Businesses which have (or are) trying to register their trademarks in several countries would be familiar with the concept of priority rights. If a person has applied for registration/registered a mark in his home IP office at Country A, then on the basis of the original application, he can apply for the registration of his mark in Country B, claiming a “priority date” (from the original application in Country A) whereby his mark will be considered to be registered as on the date of application in his home country.

In India, there are two methods of obtaining priority rights for trademarks: 1. filing an application through Form TM-A which has been explained previously on our blog here and 2. filing an international application through the Madrid System as explained here.

The Madrid System has gained immense popularity as businesses can obtain registration for their marks globally through means of a single international application. However, off late, businesses which are designating India have started facing challenges with respect to priority.. One thing which must be kept in mind is that under the Madrid System, the IP offices of designated countries make decisions on international applications on the basis of their domestic legislations. Thus, what passes scrutiny in some countries may not do so in others. While in many other countries, the law permits applicants to claim multiple priority dates in a single application, Indian law does not.

Law Relating to Claiming Priority in India

According to Rule 24 of the Trade Mark Rules 2017, “where the applicant files more priority claims than one under Section 154 in respect of the same trademark, the Registrar shall take the date of the earlier application in a convention country, as the priority date:”. The implication of this is that while an application will not be rejected merely because the applicant has claimed multiple priority dates, the Registrar will take into account only the earliest date claimed.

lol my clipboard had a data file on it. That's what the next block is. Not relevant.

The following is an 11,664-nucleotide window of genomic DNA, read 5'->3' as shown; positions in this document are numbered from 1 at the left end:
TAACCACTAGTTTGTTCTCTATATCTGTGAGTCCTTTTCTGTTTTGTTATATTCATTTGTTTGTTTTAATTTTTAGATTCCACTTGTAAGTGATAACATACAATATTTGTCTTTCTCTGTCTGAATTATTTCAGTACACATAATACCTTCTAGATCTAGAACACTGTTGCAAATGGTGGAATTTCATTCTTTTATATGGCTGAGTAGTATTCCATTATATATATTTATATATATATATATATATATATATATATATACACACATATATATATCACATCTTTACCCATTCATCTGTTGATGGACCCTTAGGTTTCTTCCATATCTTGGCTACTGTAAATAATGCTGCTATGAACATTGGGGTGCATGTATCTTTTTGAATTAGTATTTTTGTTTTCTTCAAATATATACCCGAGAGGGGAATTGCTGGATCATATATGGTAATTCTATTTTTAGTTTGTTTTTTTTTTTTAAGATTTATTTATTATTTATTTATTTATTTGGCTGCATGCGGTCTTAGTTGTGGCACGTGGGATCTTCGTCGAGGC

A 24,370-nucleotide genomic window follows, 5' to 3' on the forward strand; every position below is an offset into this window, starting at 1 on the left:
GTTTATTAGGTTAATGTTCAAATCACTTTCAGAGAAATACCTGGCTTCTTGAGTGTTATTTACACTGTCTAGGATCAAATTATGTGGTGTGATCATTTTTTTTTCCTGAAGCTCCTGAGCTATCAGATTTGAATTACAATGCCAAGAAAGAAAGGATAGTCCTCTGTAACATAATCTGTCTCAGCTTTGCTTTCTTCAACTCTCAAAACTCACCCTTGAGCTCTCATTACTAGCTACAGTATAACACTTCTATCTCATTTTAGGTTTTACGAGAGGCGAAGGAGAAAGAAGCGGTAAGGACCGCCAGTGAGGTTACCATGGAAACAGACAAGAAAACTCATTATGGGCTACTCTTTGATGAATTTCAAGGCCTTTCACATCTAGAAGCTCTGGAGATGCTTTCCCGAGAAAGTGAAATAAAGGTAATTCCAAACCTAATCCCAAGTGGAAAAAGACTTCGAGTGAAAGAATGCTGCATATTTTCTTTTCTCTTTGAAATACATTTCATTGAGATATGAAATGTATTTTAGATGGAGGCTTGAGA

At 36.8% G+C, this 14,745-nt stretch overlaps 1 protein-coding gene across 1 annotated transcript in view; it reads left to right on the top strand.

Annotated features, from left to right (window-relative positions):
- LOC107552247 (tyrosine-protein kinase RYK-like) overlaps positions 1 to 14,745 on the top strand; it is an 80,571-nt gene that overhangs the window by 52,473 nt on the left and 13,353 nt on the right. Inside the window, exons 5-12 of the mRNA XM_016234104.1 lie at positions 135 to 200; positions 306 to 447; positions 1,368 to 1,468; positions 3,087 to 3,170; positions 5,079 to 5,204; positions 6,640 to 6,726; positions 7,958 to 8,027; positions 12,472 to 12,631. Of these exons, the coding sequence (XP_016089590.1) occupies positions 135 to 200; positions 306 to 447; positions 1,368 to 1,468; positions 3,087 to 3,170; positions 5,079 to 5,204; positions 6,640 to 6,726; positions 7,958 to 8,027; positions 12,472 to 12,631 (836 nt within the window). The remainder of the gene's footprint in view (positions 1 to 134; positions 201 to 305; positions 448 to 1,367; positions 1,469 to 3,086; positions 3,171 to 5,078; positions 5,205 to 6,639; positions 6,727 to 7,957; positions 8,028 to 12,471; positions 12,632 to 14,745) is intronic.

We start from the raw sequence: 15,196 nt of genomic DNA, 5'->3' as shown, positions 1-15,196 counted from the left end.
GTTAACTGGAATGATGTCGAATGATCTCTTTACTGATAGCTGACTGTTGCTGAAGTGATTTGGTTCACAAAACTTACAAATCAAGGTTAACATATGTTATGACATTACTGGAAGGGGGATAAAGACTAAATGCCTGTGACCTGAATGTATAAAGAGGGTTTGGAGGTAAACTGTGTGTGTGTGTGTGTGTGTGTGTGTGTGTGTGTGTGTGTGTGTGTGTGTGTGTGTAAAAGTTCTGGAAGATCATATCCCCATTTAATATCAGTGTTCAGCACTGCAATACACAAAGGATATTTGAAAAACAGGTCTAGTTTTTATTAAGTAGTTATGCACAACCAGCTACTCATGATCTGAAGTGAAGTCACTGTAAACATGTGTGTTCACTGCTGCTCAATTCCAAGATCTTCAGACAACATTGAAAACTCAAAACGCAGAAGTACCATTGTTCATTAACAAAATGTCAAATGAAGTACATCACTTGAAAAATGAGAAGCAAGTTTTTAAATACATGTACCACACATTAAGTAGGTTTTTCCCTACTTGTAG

The lack of awareness of this law has resulted in many international applications being stalled or delayed, which defeats the purpose of using the Madrid System.

Additionally, it must also be noted that in India, the application claiming priority in India must be identical with the application from which priority is being claimed. For example, if there are multiple applications for various classes of goods and services in respect of a single mark in the home country, they cannot be clubbed together for a single multi-class application for the purposes of registration in India claiming multiple priority dates.

Consequences of Claiming Multiple Priority Dates

While in the rarest of rare cases, the Trade Marks Registry does not raise any objections to an application claiming multiple priority dates, in most cases, the Registry will raise objections on this ground. Resolving objections could become extremely cumbersome for an applicant.

Resolving Objections by the Trademark Office

When the TMR raises objections to an application which claims multiple priority dates, there are two ways to resolve them:

  1. Filing a request with the Indian Trademark Office to waive any priority claims; or,
  2. Amending the specifications with the World Intellectual Property Organisation.

Make Sure You Do It Right!

Resolving objections raised by the Trademark Office against multiple priority claims can prove to be quite a hassle for applicants. The delay and effort invloved can make the Madrid System seem redundant. To ensure that their marks are registered smoothly in India, it is advisable that applicants claim only one priority date in their applications and that the basic application is identical with the application claiming priority. If these points are kept in mind, the process of registration in India can be a trouble-free experience! Perhaps it is necessary for India to delve into this aspect and make claiming Priority less rigid. Wishful thinking!